What to do when you've inherited some property.
A record estimated 75 trillion dollars in assets is passing to baby boomers and their heirs, including a very significant amount of residential real estate. We provide an executive summary of issues to be aware of to ensure these assets remain safe and profitable.
Like many of our readers I have an interest in real estate investing both from a professional standpoint for my clients and personally an investor. Seeing both sides of what is happening as many successful people are inheriting the homes of their parents and grandparents has been a learning experience that has provided some expensive lessons. In the metro-Phoenix and Scottsdale Arizona area, as just one example, we are seeing homes that were originally purchased for low six figures in the 80s and 90s routinely selling for $1 million (or significantly more) depending on location, condition and if they are at both current aesthetic and functional standards.
Get (and keep) control
The first step is to get legal control of and access to the home through the trustee if the home is owned by a trust, or through the probate process, depending on how well the Grantor planned their estate and the conveyance of the property to you. If title is being transferred to you outright, remember that inherited real estate is generally a separate property asset of the inheriting spouse, so pay careful attention to how you have title transferred to avoid accidentally gifting half your inheritance to your spouse. This “comingling” of assets can happen several ways including by transfer to both of your names, to an LLC you both own or even a joint trust. Conversely, make sure that the way you hold the property, if you decide to keep it, does not expose the home to your own personal and professional risks.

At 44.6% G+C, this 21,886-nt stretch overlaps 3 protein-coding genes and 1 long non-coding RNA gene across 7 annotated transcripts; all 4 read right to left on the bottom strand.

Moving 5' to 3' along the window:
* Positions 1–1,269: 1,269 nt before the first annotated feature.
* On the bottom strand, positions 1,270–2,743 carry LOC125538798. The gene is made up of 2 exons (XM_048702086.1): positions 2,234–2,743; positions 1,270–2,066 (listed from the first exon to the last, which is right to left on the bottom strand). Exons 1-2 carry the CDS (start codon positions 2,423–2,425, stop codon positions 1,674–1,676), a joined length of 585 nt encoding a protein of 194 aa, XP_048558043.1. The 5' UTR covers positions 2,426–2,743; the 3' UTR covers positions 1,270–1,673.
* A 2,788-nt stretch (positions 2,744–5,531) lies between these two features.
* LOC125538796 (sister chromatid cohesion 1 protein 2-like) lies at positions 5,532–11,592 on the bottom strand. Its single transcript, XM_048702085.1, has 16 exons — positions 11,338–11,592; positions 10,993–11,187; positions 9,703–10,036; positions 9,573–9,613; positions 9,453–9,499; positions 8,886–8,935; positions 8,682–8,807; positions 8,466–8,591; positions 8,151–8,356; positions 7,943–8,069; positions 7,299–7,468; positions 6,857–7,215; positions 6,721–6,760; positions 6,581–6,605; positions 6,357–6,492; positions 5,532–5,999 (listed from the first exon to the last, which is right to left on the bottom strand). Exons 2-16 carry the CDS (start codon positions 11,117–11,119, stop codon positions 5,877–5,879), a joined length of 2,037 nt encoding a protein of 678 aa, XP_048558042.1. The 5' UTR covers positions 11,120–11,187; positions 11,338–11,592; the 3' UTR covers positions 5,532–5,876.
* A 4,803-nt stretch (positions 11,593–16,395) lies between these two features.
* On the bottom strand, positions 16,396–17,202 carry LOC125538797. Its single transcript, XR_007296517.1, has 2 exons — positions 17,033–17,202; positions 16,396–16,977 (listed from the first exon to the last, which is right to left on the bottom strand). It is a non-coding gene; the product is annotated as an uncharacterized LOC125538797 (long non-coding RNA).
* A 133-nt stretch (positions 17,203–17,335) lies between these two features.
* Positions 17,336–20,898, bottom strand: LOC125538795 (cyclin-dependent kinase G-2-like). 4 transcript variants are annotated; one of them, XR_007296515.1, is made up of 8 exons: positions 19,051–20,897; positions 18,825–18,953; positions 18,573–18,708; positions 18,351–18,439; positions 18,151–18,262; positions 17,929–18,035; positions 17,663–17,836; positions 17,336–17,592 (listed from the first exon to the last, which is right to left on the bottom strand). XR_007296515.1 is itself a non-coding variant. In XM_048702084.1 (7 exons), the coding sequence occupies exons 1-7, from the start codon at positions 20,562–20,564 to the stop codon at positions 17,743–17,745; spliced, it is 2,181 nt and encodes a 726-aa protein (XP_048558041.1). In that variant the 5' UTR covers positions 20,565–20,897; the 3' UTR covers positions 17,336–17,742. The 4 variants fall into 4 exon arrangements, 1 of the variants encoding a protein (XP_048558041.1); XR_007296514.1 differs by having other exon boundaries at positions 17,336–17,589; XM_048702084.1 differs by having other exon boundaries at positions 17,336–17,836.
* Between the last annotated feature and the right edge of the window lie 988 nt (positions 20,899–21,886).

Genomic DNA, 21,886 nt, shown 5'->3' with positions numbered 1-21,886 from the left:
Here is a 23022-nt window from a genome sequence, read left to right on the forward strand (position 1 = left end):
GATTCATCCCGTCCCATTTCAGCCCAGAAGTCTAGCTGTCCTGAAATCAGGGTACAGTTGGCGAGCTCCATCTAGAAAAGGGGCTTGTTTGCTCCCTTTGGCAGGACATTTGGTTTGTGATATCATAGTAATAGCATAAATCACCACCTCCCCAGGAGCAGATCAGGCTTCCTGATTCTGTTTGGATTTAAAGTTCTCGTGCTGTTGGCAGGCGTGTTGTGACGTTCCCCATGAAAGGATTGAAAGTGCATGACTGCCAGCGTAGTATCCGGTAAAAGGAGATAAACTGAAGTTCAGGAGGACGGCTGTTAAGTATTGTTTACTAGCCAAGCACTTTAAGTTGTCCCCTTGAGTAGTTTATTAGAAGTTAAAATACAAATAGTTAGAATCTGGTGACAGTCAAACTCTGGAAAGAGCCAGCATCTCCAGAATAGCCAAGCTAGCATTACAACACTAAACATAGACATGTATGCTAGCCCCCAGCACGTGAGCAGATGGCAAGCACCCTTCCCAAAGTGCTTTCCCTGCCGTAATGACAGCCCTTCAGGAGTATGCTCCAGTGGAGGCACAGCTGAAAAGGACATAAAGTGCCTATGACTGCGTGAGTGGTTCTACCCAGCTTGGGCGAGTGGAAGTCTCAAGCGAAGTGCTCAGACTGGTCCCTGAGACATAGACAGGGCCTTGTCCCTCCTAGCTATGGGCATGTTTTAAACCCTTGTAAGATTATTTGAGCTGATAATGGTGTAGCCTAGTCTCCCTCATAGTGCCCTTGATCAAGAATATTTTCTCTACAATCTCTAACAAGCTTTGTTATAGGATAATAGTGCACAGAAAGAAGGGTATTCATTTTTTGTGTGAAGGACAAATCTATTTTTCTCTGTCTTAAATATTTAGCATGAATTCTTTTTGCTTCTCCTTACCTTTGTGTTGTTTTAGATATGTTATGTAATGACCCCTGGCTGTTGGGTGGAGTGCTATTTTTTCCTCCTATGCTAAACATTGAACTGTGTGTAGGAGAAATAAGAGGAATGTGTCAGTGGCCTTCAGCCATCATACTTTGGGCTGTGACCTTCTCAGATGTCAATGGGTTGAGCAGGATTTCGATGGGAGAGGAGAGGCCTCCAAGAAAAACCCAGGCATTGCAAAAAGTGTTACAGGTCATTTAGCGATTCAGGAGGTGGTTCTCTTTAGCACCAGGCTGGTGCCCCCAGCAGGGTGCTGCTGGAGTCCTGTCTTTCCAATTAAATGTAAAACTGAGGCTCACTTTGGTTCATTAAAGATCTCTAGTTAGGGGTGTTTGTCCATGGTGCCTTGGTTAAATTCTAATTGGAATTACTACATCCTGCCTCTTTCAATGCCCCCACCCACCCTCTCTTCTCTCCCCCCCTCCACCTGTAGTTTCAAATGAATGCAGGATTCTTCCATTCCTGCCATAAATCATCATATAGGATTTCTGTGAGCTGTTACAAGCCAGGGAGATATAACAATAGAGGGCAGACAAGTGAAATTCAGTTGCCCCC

Secure the property
As soon as you are able, I suggest you or your agents secure the property and conduct an inventory (including pictures) of the home, its contents, and condition. I have personally walked through multiple homes for sale that have been vacant for extended periods of time in some of the best neighborhoods imaginable, that have both incurred significant damage and created significant liability and expenses for the new owners or the estate from sources including:
Handle the business details
You will need to immediately manage a number of property details and incur a variety of expenses related to holding the property that will need to be paid by you or the estate.
Finally, decide on an exit or business strategy
We see inheritors consider three primary options, assuming they don’t want to personally occupy the home (rare):
Attorney Ike Devji has 20 years of legal experience focused exclusively on asset protection, risk management and wealth preservation. He helps protect a national client base with more than $6 billion in personal assets, including several thousand physicians. He is a contributing author to multiple books for physicians, a Physicians Practice contributor for over a decade and a frequent national CME presenter. Learn more at www.ProAssetProtection.com.